Many of us adore the gossamer texture of angel food cake but find its taste too sweet. The perfect solution to tempering the sweetness is to spangle the batter with grated bitter (unsweetened) chocolate. Chocolate-spangled whipped cream has the perfect harmony of color, texture, and flavor to fill and frost this cake.
You can also fill the cake layers and leave the sides bare. For the fluffiest texture, serve using two forks back to back to cut through the cake without deflating it. Alternatively, use a serrated knife, but hold the cake gently without compressing it as you cut. Do not serve this cake with sauce as it would fall apart.
If you prefer a pure white cake, simply omit the chocolate and try the vanilla bean variation. You need a flour that blends easily into the batter without deflating it significantly. This recipe uses one egg white per cup capacity of the pan. (To get the volume of your pan, line it with a clean plastic bag and pour in water up to the top, counting the cups as you go.) If your pan is smaller, simply decrease the recipe or bake any extra batter as cupcakes.
Be sure to cool the cupcakes upside down on a wire rack to ensure maximum volume. Sixteen beaten whites will rise to the very top of a 5 quart mixer.
- superfine sugar 1 1/2 cups, divided (10.6 oz – 300 g)
- Cake flour, 3/4 cup, lightly spooned and leveled off (or 1 cup, sifted into the cup and leveled off)
(3.5 oz-100 g)
- salt 1/4 tsp
- 16 large egg whites, at room temperature
- cream of tartar 2 teaspoons
- pure vanilla extract 4 tsp
- fine quality unsweetened or 99% cacao chocolate, chilled, finely grated, refrigerated (2 oz- 56 g)
– One un-greased 10 inch (16 cups) two piece metal tube pan
– Long necked glass wine or soda bottle, or a large inverted metal funnel that will fit into the opening at the top of the pan. Have this ready before baking and weight it by filling it with sugar or marbles to keep it from tipping.
- Preheat the oven: twenty minutes or more before baking, set an oven rack in the lower third of the oven and preheat the oven to 350F-175C.
- Prepare the sugar, flour, and salt: In a small bowl, whisk together half the sugar, the flour, and salt until evenly combined. Sift the remaining sugar onto a piece of wax paper.
- Beat the egg whites into a stiff meringue: In the bowl of a stand mixer fitted with the whisk beater, beat the egg whites on medium speed until foamy. With the mixer off, add the cream of tartar. Raise the speed to medium high and beat until soft peaks form when the beater is raised. Gradually beat in the sifted sugar and continue beating on medium-high speed until very stiff peaks form when the beater is raised slowly. Beat in the vanilla until combined.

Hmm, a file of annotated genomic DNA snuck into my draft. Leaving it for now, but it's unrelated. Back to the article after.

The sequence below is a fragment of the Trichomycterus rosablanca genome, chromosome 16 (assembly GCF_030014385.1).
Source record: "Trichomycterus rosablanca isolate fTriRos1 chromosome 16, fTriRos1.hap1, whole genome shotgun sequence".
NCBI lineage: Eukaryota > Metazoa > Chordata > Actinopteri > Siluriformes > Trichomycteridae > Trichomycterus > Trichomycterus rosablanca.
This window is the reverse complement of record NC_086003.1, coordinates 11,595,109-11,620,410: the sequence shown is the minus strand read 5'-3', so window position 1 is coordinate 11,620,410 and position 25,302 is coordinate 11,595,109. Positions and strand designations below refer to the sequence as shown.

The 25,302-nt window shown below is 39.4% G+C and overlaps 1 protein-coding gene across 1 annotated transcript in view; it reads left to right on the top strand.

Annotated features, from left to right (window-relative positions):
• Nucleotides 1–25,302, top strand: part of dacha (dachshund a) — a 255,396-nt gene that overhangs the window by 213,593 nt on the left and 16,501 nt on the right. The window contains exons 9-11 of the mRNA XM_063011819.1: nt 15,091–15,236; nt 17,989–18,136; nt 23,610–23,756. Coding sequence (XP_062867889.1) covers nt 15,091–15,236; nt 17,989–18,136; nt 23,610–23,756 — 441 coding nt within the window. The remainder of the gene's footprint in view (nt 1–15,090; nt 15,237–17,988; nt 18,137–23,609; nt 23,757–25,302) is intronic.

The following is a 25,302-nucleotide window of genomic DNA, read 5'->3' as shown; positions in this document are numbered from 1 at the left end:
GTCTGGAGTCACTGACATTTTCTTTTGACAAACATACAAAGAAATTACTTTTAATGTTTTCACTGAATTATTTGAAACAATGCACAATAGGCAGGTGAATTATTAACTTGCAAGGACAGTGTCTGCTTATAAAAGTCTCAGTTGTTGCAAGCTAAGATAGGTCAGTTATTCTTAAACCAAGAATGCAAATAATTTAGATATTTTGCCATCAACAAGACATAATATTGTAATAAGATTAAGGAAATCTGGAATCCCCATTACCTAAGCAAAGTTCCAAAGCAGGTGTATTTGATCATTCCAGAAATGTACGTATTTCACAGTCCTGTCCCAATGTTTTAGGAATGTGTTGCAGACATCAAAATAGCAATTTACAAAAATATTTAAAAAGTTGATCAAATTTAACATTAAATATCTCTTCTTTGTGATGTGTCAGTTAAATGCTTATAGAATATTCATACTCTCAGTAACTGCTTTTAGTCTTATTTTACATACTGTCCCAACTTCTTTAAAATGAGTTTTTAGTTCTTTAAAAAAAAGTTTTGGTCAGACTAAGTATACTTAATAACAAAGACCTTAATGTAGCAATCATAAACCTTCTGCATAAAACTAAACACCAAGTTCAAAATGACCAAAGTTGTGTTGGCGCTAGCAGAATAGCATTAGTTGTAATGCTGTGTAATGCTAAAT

- Make the batter: dust (lightly sprinkle) the flour mixture over the beaten whites, ¼ cup at a time (if using cake flour, sift it over the whites). With a large balloon whisk, slotted skimmer, or large silicone spatula, fold in the flour mixture quickly but gently. It is not necessary to incorporate every speck until the last addition. Fold in the grated chocolate until evenly incorporated. Using a long narrow spatula or silicone spatula, spread a thin layer of batter onto the sides of the prepared pan to ensure smooth sides. Empty the rest of the batter into the pan. In a 16 cup pan, it will be ½ inch from the top of the rim. Run a small metal spatula or knife through the batter to prevent air pockets and smooth the surface evenly.
- Bake the cake: bake for 30 to 40 minutes, or until golden brown, a wire cake tester inserted between the tube and the side comes out clean, and the cake springs back when lightly pressed in the center. (A wooden toothpick will still have a few moist crumbs clinging to it.) During baking, the center will rise about 2 inches above the pan, but it will sink to almost level with the pan when done. The surface will have deep cracks, like a souffle.
- Cool and un-mold the cake: Invert the pan immediately, placing the tube opening over the neck of the bottle to suspend it well above the counter top. Cool completely in the pan, about 1 1/2 hours. Loosen the sides of the pan with a long narrow spatula and remove the center core of the pan. Dislodge the cake from the bottom and center core with a metal spatula or thin sharp knife. A wire cake tester or wooden skewer works well around the core. To keep the sides attractive, press the spatula firmly against the sides of the pan, moving the spatula up and down as you go around it. Invert the cake onto a flat plate covered with plastic wrap that has been coated lightly with nonstick cooking spray and re-invert it onto a serving plate. Allow the cake to sit for 1 hour, or until the top is no longer tacky. Then cover it with a cake dome or wrap it airtight. It keeps for 3 days at room temperature and for 10 days refrigerated. Freezing toughens the texture. The cake is also lovely decorated simply with a light sprinkling of cocoa or lacy drizzles of melted chocolate.